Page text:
Should I take my child to a farm? Should we get a dog?

With careful but clever explanations, the scientists say “yes” to both the farm visits and the dog. But they may surprise you with some other answers. They don’t routinely advise eating yogurt, for example, even though it has the reputation of carrying “good” microbes, often called probiotics. Probiotics is the opposite of antibiotics, which kill bacteria. Probiotics often contain what are called “good” bacteria.

But the book explains that there is no evidence that probiotics always make people’s guts healthier. The whole field of what is known as probiotics is filled with claims that promise one outcome, but frequently don’t deliver it.

Should I give my child probiotics if he has diarrhea?

In this example, the scientists say “Yes.”   Studies do show the value of giving an infant with diarrhea a probiotic. The precise answer to the question gives an education in how the relatively young science of microbial health defines “good” bacteria, and how there is evidence for infants that shows certain probiotics help in that situation.  But they also explain exceptions and nuance.

Reading the whole book may leave you with an awestruck appreciation for what is not known. The true dimension or “population” of microbes that constitutes the healthiest possible gut is not established yet for most people. There are layers and layers of complexity surrounding what we eat, because some of what we eat is “food” for the bacteria themselves and other things we eat are broken down into elements that we actually absorb to power our own cells.

In the 14 chapters and hundreds of questions, the authors slowly educate us to a awesome admiration for the colonies that share our body.  Each person is a planet. Each part of the body carries its own colony of microbes, which thrives in a dynamic communal way, competing with each other for certain resources, but also driving off invaders in some cases that might make the person-planet sick.

For a deeper dive into what is called the “hygiene hypothesis” and how exposure to more diversity in childhood may keep children from allergies and asthma, see this New England Journal of Medicine article.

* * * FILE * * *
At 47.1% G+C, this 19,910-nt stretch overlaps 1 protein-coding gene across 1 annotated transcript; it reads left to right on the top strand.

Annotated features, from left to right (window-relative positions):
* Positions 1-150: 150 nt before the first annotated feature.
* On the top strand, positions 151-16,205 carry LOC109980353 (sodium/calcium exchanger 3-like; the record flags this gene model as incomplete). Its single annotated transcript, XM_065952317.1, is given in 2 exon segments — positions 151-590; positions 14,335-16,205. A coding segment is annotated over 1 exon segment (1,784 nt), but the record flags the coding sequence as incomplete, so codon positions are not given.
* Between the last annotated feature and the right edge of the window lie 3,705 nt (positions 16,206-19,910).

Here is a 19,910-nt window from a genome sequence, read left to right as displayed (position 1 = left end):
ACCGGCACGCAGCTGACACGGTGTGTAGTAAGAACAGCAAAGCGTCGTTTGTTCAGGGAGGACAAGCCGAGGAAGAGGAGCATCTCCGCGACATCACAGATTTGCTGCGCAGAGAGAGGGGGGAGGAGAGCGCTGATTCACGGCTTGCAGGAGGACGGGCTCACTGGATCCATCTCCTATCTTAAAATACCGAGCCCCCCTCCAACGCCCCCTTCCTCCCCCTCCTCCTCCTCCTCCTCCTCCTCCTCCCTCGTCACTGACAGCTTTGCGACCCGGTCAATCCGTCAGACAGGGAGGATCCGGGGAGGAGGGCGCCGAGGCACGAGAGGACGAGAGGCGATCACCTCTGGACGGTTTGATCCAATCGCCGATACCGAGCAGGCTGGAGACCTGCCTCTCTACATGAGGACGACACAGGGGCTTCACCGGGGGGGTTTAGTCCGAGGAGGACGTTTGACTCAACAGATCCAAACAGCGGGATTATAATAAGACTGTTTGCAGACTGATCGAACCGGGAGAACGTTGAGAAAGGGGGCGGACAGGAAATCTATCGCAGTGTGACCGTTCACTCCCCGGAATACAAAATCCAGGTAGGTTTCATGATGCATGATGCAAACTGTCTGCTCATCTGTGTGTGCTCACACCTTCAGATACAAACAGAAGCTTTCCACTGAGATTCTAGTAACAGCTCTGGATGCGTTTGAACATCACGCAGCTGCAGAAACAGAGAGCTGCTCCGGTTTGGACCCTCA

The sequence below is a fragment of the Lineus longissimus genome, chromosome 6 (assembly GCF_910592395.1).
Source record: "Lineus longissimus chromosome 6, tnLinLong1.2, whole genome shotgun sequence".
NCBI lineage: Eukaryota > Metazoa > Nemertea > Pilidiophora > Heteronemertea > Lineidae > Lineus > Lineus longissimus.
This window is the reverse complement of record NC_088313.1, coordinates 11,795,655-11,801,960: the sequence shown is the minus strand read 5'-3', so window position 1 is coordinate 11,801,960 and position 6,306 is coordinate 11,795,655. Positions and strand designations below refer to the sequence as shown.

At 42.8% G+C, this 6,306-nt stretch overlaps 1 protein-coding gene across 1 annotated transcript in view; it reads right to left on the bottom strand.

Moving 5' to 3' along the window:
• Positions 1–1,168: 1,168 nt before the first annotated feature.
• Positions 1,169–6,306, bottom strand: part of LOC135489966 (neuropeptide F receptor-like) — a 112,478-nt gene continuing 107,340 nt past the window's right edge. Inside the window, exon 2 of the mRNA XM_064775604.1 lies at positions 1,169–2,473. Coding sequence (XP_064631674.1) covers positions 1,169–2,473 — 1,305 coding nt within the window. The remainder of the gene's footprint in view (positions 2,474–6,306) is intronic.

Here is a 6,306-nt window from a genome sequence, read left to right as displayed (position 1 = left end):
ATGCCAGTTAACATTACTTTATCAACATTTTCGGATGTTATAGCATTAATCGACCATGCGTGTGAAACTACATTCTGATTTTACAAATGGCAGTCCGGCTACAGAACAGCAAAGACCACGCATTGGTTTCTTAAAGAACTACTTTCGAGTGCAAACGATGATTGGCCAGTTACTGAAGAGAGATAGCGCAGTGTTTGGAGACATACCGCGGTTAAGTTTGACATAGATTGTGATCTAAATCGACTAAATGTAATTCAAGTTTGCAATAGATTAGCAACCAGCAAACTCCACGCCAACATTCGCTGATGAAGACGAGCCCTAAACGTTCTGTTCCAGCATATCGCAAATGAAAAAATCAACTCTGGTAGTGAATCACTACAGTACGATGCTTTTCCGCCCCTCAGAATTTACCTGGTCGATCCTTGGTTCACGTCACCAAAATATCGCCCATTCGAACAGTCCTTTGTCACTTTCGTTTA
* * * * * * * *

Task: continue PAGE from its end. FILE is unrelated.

The more we know about the complicated interplay of these creatures, the more questions we may have. It isn’t an easy time to wash the dishes.


Review of book by pediatrician Perri Klass of The New York Times.

Centrifuge – smashing science into theater


What happens when an actor has to keep putting on a skull-cap, in order to look bald, over and over? Audiences howled, as his errant hairs poked out, and he began his lines imitating Jeff Bezos of Amazon fame. The fake-Jeff was just one character in a set of five science plays. Each play only 10 minutes long and all of them part of a festival known as Centrifuge.

In other plays, reluctant astronauts hunted down life on Saturn’s moon, Enceladus. Newlyweds obeyed the beeped warnings of Fitbits on their wrists predicting “argument” approaching, the way the silly robot of “Lost in space” kept saying “Aliens approaching.” A family hid in a bunker from the frightening reality of ordinary crowds of other people.

Besides a hilarious ribbing of both Bezos and space-exploration rival Elon Musk, a different dystopian play focused on overuse of the mood-enhancer ecstasy or  MDMA. Writer Wayt Gibbs holds a model of that molecule above.

Centrifuge is a week-long improvisation between volunteers of two tribes – theater and science. David Mills and his wife, Catherine Kettrick, lead this project. Full disclosure – I was one of the science writers in May 2017.

You can’t predict what will happen as the week unfolds. With close to 30 people involved, who have full-time other jobs, plenty of obstacles show up. Pets get sick, relatives call, jobs demand. Randomness drives the schedule, just as in a lab where randomness divides mice into controls or experimental subjects.

Monday: Five science writers and five playwrights are randomly assigned to each other, leave the room in minutes and spend time talking in dyads about some research the science writer has brought in.

Wednesday: Five playwrights turn in roughly six-page scripts of new plays inspired by that talk. Actors, who wait for their names to be pulled from hats, are assigned to the five plays. They begin reading the scripts out loud with a randomly assigned director. As I watched, four actors began turning names into people – adding back stories and motivation to small gestures.

Just to shorten this a bit, by Friday the five plays, including 5-minute introductions about science by each writer, debut to the public. A lot of logistics – sets, costumes, lighting, sound and pacing get expertly handled by the theater tribe.

My playwright was Jim Jewell, whose full-time day job is teaching college students composition. The play he created in 48 hours was amazingly complex with four characters from a family. It was less about the gut microbiome research I described to him Monday, and more deeply about how people resist ideas. How might people react to knowing their bodies are more microbial colonizers than “self?” See my earlier post for more about microbiome.

Unlike science, no measurements are taken after this week of mixing. We didn’t examine the audience to rate their hilarity. We didn’t measure the science writers or playwrights to give them a 2 or an 8 in “inspiration.”  But what might have changed in us?

I’m hoping Wayt, as well as Alan Boyle, Greg Scheiderer, and Elle O’Brien will tell me some of their musings on that question for a future post.